Secrets of Straw Bale Gardening « back

Secrets of Straw Bale Gardening

Wow!  What a fantastic weekend we just had here in Washington!  Farmers and gardeners alike were out in the beautiful sunshine, planting their first crops or at least preparing their ground.  I know I got a little more sun than I should have, but I loved every minute of it!

One of the first things I did this weekend was teach a class on straw bale gardening (SBG) for the WSU Master Gardener Program of Thurston County.  I’m a big advocate of gardening in straw bales and I love seeing the wonder in the eyes of people as they learn that they can actually grow their vegetable garden in straw bales!

Why Grow in Straw Bales?

Squash in a straw bale gardenI don’t have a place to plant in the ground, so all of my gardening has to be in containers.  But purchasing large containers and filling them with soil was rapidly becoming very expensive!  Through some research, I discovered straw bale gardening, which could rapidly increase my planting space with a much smaller impact to my wallet.  However, I quickly found many reasons why straw bale gardening is so fantastic:

  • Gardening at knee-height: I’m 6’ 1” and straw bales generally come up to my knees!  That means I can garden without breaking my back.  This is also great for people with limited mobility or who are in wheel chairs.  You can have a raised garden bed without any construction!
  • Reduced pests and diseases: Because you are not growing in soil, you don’t have to worry about pests and diseases that may exist in your garden’s soil.  You can also forego crop rotation if you plant in new bales each spring!
  • Environmentally friendly: Straw bales are basically leftover parts of the plant (the stem) from wheat, barley, or oat crops.  SBG is a great way to use these farmer’s “leftovers” to grow more food!  And when you are done, you can use any remaining straw as mulch or add it to your compost pile.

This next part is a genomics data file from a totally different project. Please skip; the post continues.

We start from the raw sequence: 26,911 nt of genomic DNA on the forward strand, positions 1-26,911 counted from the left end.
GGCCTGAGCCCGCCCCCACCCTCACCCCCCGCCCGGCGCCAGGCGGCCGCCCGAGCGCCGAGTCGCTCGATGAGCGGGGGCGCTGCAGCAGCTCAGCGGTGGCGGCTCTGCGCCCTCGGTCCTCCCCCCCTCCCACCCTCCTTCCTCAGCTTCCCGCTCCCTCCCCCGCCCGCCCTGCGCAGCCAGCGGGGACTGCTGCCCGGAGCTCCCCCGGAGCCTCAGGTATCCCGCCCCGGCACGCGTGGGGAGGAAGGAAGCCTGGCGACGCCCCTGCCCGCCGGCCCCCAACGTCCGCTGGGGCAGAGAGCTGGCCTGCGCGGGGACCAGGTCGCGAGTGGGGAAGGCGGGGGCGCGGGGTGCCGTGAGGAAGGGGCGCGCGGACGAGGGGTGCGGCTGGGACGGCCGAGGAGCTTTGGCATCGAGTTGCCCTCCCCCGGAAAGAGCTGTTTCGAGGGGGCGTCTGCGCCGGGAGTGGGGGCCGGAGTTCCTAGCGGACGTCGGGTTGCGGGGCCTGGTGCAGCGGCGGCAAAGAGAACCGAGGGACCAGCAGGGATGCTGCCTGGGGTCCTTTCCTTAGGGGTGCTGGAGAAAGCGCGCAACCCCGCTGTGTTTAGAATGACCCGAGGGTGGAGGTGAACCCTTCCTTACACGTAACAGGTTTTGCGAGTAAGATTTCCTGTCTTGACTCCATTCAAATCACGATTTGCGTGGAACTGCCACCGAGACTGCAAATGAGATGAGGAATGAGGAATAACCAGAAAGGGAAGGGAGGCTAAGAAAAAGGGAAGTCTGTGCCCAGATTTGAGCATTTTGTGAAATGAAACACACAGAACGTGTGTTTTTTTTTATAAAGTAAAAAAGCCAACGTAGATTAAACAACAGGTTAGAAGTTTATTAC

• Get a jump on growing:  Straw bales are decomposing as you grow, which puts of heat.  This keeps your plants’ roots warmer and allows you to start planting up to two weeks earlier than you would be able to compared to planting in the ground.  The extra warmth also assists in improved seed germination.

I could go one and on about the awesomeness of SBG, but you get the idea.

Starting your own SBG

If you would like to try SBG, here are some basics of what you need to do to get started.

  • Plan: What would you like to grow? Pick things you and your family enjoy!  Determine how much you can grow on a bale and how many bales you will need. Where will you place your bales?  You can put them in your yard, on cement, or even in your driveway!  For more thoughts on planning, check out our last blogSquare foot gardening works well on bales.  Don’t forget – you can plant in the sides of your bales, too!
  • Get your bales: Get your bales from a local farm and feed store, get them from a farmer in your area, find them on Craigslist, or try
  • Place your bales: Plan twice, place once!  Once you prepare your bales for planting, they will be too heavy to move.
  • Condition your bales:  In order to plant in your bales, you have to giveStraw bales being prepared for planting. your bales a jump on the composting process.  This process is called “conditioning.” It basically consists of adding water and nitrogen to your bales for a 2 week period.  For information on how to do so, see the WSU publication on SBG in the resource section below. 
  • Plant!:  What we’ve all been waiting for!  Once your bales are conditioned, you can plant in your bales!  There are two methods of planting:
    • From seed:  Cover your bale with 1 ½ to 2 inches of sterile soil (purchased from a gardening store, not from your garden – we’re keeping those pests in our soil out of the bales, right?)
    • From seedlings/transplants: Using a trowel, make a hole in the top or sides of your bale, pulling out some straw if necessary.  Insert your seedling and then backfill around the seedling with soil. 
  • Water, water, water: I recommend using a soaker hose or drip irrigation to water your bales. I tried watering by hand, but I had too many bales and too little patience ensure proper watering.  Near Olympia where I live, I use the soaker hose a couple of times each week for a few hours during the height of summer.  Those in warmer climates may need to water more frequently.


Straw Bale Gardens by Joel KarstenStraw bale gardening has really taken off over the past couple of years, thanks in large part to the efforts of Joel Karsten and his book, Straw Bale Gardening.  In the book, Mr. Karsten details all aspects of SBG from planning to harvest.  You can visit his website at Some public librarys may have this book.


Washington State University Straw Bale Gardening publicationHowever, you don’t have to get a book to get started.  Washington State University has a publication on SBG, which will give you all of the basics.  You can download this publication for free at  Although this publication says “straw or hay bale gardening” I recommend only straw.  Hay may have a lot of seeds in it that will sprout and compete with what you want to grow in your garden.